The latest US legal case between the anti-PCSK9 antibody developers was won by Sanofi and Regeneron yesterday, with a federal judge ruling that two of Amgen’s Repatha patents were invalid. The decision, which overturned a previous jury verdict, means that Praluent stays on the market for now, though Amgen has no intention of giving up this fight.
The big biotech has made no secret of the fact that it wants to get Praluent pulled from sale, and it has aggressively pursued this end in courts in several countries. In July a regional German court ruled in Amgen’s favour and granted an injunction on the sale of Praluent. For this to go into effect Amgen had to post a bond, which it promptly did, enforcing the removal of the Sanofi and Regeneron product.
As such, it is clear that Amgen’s motivation is market dominance – another option would have been to negotiate a royalty payment, for example. After spending what must be a considerable sum on legal expenses, the company must reckon that removing Praluent from the market is the most efficient way to recoup those costs.
Still, such an aggressive and costly tactic is somewhat surprising when considering that sales of the PCSK9 antibodies have vastly disappointed. The developers are presumably keen for these drugs to start turning a profit as soon as possible, though the huge clinical development costs that were incurred means that these franchises are a long way from paying back this investment.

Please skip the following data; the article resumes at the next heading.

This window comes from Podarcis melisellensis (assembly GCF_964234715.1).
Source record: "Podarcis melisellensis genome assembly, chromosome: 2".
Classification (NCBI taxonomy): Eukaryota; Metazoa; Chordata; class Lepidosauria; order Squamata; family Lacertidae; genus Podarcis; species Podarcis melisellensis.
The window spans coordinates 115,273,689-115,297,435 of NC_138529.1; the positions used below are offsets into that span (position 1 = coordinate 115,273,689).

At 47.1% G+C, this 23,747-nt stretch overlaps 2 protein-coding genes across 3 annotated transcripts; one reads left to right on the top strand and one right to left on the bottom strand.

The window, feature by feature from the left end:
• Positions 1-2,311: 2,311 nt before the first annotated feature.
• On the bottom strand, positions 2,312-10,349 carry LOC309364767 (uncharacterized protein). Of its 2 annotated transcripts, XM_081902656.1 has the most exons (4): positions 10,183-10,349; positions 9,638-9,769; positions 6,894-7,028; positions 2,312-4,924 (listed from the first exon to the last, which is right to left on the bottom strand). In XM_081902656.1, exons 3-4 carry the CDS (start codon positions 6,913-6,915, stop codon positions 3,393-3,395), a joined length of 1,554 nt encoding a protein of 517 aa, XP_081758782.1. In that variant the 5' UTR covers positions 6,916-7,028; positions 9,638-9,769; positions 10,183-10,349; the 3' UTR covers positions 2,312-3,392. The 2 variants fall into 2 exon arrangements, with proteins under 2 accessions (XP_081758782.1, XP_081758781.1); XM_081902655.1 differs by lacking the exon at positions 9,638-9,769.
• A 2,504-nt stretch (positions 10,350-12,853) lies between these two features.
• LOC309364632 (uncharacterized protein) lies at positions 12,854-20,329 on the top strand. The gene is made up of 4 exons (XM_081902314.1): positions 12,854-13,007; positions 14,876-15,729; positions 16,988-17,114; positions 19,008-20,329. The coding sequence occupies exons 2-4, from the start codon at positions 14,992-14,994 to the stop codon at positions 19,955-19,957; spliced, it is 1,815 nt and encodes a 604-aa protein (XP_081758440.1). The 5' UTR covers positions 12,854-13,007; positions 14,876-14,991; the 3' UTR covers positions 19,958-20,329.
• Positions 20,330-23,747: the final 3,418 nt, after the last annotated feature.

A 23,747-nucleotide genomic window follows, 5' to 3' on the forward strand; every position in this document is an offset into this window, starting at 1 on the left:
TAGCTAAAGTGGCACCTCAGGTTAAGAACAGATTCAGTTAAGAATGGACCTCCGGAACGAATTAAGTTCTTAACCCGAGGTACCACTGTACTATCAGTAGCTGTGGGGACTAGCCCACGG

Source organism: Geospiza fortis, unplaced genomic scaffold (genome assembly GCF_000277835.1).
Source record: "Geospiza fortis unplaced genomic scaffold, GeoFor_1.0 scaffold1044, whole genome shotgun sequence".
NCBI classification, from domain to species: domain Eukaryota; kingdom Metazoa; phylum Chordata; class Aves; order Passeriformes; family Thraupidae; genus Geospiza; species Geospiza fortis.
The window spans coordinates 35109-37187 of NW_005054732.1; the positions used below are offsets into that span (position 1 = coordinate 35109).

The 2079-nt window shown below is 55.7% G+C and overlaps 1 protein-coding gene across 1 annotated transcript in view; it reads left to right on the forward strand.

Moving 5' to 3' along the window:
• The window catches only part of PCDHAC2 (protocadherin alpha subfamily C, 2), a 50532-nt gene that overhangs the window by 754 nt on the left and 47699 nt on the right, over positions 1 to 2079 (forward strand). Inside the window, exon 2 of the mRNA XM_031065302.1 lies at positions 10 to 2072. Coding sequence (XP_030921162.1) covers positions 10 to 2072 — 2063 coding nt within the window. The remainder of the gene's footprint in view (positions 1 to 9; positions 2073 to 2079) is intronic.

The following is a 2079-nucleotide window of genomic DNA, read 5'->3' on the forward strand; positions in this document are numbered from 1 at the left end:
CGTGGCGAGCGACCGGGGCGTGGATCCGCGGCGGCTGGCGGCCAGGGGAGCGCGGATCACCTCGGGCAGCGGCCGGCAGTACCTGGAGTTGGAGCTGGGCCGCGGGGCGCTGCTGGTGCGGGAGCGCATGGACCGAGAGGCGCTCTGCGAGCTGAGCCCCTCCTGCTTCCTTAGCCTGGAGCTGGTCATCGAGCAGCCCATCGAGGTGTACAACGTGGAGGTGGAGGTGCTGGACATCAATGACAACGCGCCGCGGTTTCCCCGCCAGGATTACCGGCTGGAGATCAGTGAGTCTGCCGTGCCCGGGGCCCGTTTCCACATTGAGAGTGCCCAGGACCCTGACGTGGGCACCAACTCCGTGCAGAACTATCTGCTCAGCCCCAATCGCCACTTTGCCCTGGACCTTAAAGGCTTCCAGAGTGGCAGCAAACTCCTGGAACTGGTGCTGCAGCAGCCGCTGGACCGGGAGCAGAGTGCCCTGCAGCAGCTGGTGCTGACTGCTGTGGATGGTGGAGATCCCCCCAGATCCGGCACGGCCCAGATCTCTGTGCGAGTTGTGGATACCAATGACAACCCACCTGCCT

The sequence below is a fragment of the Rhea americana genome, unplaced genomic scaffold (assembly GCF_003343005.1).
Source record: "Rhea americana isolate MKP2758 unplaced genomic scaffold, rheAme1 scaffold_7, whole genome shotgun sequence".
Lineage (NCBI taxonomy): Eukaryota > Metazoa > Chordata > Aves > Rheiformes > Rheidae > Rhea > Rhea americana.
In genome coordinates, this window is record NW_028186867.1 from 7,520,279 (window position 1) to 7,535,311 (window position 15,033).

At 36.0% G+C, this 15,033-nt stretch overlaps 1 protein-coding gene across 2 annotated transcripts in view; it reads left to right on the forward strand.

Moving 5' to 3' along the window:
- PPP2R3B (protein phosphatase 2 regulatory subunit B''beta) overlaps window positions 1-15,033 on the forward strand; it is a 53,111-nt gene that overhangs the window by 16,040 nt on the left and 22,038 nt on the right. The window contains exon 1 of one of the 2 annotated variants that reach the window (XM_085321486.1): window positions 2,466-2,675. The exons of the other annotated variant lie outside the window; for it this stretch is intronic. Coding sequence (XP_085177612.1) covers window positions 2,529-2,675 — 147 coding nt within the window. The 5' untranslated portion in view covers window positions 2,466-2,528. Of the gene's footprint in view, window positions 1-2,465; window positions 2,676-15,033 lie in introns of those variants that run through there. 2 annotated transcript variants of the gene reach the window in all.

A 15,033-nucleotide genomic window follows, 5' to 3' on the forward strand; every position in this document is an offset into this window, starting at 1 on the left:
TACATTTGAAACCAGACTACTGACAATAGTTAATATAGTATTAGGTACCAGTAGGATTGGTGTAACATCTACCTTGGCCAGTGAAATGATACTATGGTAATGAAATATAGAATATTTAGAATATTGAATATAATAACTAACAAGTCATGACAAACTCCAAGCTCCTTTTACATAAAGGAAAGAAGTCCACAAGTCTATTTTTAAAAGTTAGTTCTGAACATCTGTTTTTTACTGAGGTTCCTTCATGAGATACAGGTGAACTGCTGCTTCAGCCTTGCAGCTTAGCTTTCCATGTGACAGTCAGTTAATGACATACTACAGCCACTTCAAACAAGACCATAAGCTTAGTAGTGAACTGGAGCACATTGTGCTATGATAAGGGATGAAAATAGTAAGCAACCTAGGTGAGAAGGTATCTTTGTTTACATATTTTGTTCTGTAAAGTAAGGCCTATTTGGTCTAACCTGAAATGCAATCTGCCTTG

And Amgen has spent a lot more: up to the end of last year the Repatha clinical programme had cost the company $2.5bn, according to EvaluatePharma Vision. This is double the cost of Praluent’s trials to Sanofi and Regeneron; the difference is probably explained by the substantially bigger patient pool that Amgen recruited.
|Expensive business… the cost of PCSK9 development|
|Product||Company||Clinical trial costs to end 2018||Number of registered clinical trials||Total recruitment||2018 sales||2024e sales|
|Source: EvaluatePharma Vision.|
Respective sales figures for the two products show how Amgen has been much more successful commercially than its rivals, a result of pricing and contracting practices over the years, according to Salim Syed, a research analyst at Mizuho. He also believes that at certain points doctors were concerned that Praluent would get pulled from the market, which might put them off prescribing that product.
So perhaps Amgen’s aggressive legal stance should actually be considered a marketing strategy – when choosing between two largely similar drugs, why would a physician reach for the one that might become unavailable?
This fiercely competitive market could soon get even tougher, if The Medicines Company’s inclisiran delivers competitive data next week at the European Society of Cardiology meeting (ESC preview – Medicines Company hopes for a starring role, August 19, 2019).
This siRNA therapy also blocks PCSK9 but is administered via injection only twice a year, potentially offering patients a much more convenient option. Should safety data also impress, and a big marketing partner jump on board, the existing players would have a lot to worry about.
Some believe that Regeneron and Sanofi might even reconsider their involvement in the space, if this scenario eventuality unfolds. “Given Praluent’s lowered commercial potential now … Regeneron seems even more likely to consider scaling back its investment in Praluent,” Geoffrey Porges of Leerink wrote this week.
It is hard to see how Sanofi and Regeneron will ever recoup their investments in this space. It is far from certain that Amgen will manage it, though the company seems to believe that having the market to itself will improve its chances. But if the inclisiran data are a big hit next week the prospects for all three players will weaken significantly.